17. Muhamad Rafdan Maulana

    April 15, 2020 at 3:11 am

    I have an Asus A412FL. Tried undervolt it to -80 mV for CPU, and -50mV for iGPU but there were no difference. In fact, it was worse. Right after I undervolted it, I launched Watch_Dogs, CPU temp went wild at avg 77-80C (90C peak). Is there anything wrong with what I do?

    • Douglas Black

      April 15, 2020 at 3:15 am

      I can't imagine that it would make it worse. Undo the undervolt and check temps again.

      FYI, I should warn that Dell is disabling undervolting on their PCs. My XPS 15 7590 is the latest victim.

      • Tony

        April 17, 2020 at 8:44 pm

        Doug,

        Thanks for posting this article. It's very straightforward and easy to follow.

        Double thanks for not making it a video. I greatly prefer text and figures to video, and so many of these tutorials are videos.

        • Douglas Black

          April 17, 2020 at 8:50 pm

          You're welcome! Easier to monetize a video :p

      • Francesco Troccoli

        April 25, 2020 at 11:40 am

        Douglas I've a Dell XPS 15 9570 i7-8750h 16Gb Ram and GTX 1050 TI; could you help me for the best configuration for gaming, please?

        • Douglas Black

          April 25, 2020 at 6:57 pm

          You'll need to install the x86 as well as x64 library

          As for what are the best settings… Epp of 0 and set up a profile to cut back the CPU when the temps get too high like I've shown in the guide will help for gaming

  18. Jeff

    April 19, 2020 at 1:15 am

    Odd question – when using TS, does the windows power management feature do anything? (I mean the slider that appears when you click the battery icon in the system tray that reads "Best Battery Life <-> Best Performance".

    • Douglas Black

      April 19, 2020 at 1:22 am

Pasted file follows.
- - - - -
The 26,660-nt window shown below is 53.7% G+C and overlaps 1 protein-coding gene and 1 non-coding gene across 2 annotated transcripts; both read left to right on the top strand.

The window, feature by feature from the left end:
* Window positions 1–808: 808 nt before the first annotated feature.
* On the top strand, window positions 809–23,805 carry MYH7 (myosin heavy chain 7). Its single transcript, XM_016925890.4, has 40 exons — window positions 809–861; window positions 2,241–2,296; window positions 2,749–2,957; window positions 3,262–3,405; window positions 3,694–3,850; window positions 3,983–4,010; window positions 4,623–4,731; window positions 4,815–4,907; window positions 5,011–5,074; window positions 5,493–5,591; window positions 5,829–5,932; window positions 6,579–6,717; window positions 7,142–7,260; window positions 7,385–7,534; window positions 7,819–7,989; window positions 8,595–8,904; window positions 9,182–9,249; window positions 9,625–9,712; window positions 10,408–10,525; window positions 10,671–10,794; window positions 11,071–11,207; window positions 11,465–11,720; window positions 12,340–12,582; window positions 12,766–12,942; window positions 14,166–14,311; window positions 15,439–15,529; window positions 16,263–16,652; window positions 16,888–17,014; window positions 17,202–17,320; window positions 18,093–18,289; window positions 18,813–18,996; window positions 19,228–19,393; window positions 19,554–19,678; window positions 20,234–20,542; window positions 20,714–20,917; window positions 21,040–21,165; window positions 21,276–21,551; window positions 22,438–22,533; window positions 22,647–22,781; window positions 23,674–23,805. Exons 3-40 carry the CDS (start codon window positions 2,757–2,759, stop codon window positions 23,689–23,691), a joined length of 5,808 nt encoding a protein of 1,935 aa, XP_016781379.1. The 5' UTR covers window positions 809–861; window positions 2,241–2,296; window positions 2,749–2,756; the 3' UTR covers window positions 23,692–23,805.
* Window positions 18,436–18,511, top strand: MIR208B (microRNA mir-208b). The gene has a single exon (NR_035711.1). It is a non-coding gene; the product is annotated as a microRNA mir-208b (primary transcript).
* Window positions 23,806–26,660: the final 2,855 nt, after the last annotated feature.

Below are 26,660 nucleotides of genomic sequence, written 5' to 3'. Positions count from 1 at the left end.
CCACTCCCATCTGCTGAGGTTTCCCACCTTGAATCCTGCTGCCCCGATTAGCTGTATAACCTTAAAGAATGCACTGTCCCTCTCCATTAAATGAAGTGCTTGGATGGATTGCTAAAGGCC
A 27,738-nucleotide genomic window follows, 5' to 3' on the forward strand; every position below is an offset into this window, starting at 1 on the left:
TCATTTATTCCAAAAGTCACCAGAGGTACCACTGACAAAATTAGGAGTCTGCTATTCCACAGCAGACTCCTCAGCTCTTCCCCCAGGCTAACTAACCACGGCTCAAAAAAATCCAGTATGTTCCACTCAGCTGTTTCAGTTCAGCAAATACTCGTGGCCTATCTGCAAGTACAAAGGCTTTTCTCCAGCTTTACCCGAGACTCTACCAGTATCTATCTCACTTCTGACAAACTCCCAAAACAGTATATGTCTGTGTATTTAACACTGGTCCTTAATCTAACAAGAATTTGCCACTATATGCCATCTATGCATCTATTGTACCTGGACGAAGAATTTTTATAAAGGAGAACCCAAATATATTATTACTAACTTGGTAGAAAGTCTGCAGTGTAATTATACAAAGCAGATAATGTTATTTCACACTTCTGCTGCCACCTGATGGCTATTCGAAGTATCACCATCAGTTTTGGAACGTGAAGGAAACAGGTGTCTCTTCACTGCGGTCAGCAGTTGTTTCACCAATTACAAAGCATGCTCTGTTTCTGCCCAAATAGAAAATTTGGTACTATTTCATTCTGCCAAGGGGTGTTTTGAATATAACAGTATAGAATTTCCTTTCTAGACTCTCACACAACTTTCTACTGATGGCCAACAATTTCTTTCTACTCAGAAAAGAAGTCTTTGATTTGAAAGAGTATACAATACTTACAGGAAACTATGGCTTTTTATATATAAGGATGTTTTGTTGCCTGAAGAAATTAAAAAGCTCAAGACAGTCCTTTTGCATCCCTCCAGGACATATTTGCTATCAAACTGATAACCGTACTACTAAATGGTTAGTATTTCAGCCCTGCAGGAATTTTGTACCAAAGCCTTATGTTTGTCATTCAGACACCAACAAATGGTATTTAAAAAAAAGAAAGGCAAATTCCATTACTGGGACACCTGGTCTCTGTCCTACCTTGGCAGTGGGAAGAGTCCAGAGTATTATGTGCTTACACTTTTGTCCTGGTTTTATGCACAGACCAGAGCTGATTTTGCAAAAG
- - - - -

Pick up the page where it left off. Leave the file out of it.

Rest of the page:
That's a good question actually, because windows power management, traditionally (for sure until Windows 7) did interfere/interact with TS settings. For this reason, its programmer (Kevin) has always suggested to put it on max performance when plugged in (as my TS settings are for max performance too on AC). When I am unplugged, I put it on power saving mode in Windows because my TS profile for being unplugged also biased towards saving energy at the cost of performance.

      • Jeff

        April 19, 2020 at 1:56 am

        So do the windows setting change anything in TS? Or vice versa?

        What does windows power settings do normally? Obviously it isn't undervolting, but is it limiting something with regard to CPU frequency?

        • Douglas Black

          April 19, 2020 at 2:05 am

          I think we could generalize and say that the Windows power settings may change or somehow influence the boundaries one sets in TS.

          As for what windows power settings do themselves… that's harder to say now than ever, with Microsoft walling-off more and more of the technical control of the system from users. They change the EPP levels now, mostly. Between 0 and 192 I think.

  19. Francesco Troccoli

    April 25, 2020 at 11:38 am

    Hi everyone, I've installed the package to solve the .dll problem but it doesn't work at all..I also reboot system after installation of VS C++ package..How could I do?

  20. JOHN HADER MEDINA PACHECO

    April 27, 2020 at 8:00 am

    Hello, i am john, hae been trying for days uv my laptop with i7 2860qm processor with sandybridge motherboard, and, its impossibble in xtu, and i dont see the ifvr option, what should i do?